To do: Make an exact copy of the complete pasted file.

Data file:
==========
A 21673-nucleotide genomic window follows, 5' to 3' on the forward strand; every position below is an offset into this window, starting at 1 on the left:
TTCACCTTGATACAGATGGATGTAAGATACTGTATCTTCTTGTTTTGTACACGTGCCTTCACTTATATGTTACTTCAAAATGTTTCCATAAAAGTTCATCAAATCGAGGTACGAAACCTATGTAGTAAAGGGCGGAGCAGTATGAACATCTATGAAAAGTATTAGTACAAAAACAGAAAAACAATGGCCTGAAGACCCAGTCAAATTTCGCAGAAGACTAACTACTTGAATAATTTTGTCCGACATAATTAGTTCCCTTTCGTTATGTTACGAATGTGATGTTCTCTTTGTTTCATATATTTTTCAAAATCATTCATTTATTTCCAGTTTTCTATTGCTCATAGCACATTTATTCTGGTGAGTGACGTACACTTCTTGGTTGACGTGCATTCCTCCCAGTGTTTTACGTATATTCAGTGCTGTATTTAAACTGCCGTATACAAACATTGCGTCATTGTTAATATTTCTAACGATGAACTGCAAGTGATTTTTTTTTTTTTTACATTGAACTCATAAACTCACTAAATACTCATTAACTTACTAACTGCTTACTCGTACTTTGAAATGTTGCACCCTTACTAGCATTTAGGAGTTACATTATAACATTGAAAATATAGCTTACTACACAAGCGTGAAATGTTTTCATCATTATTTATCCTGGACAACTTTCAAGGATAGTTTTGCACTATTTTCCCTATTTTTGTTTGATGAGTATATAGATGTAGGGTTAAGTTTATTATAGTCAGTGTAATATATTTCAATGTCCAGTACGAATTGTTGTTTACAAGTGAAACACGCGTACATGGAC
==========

A 21673-nucleotide genomic window follows, 5' to 3' on the forward strand; every position below is an offset into this window, starting at 1 on the left:
TTCACCTTGATACAGATGGATGTAAGATACTGTATCTTCTTGTTTTGTACACGTGCCTTCACTTATATGTTACTTCAAAATGTTTCCATAAAAGTTCATCAAATCGAGGTACGAAACCTATGTAGTAAAGGGCGGAGCAGTATGAACATCTATGAAAAGTATTAGTACAAAAACAGAAAAACAATGGCCTGAAGACCCAGTCAAATTTCGCAGAAGACTAACTACTTGAATAATTTTGTCCGACATAATTAGTTCCCTTTCGTTATGTTACGAATGTGATGTTCTCTTTGTTTCATATATTTTTCAAAATCATTCATTTATTTCCAGTTTTCTATTGCTCATAGCACATTTATTCTGGTGAGTGACGTACACTTCTTGGTTGACGTGCATTCCTCCCAGTGTTTTACGTATATTCAGTGCTGTATTTAAACTGCCGTATACAAACATTGCGTCATTGTTAATATTTCTAACGATGAACTGCAAGTGATTTTTTTTTTTTTTACATTGAACTCATAAACTCACTAAATACTCATTAACTTACTAACTGCTTACTCGTACTTTGAAATGTTGCACCCTTACTAGCATTTAGGAGTTACATTATAACATTGAAAATATAGCTTACTACACAAGCGTGAAATGTTTTCATCATTATTTATCCTGGACAACTTTCAAGGATAGTTTTGCACTATTTTCCCTATTTTTGTTTGATGAGTATATAGATGTAGGGTTAAGTTTATTATAGTCAGTGTAATATATTTCAATGTCCAGTACGAATTGTTGTTTACAAGTGAAACACGCGTACATGGAC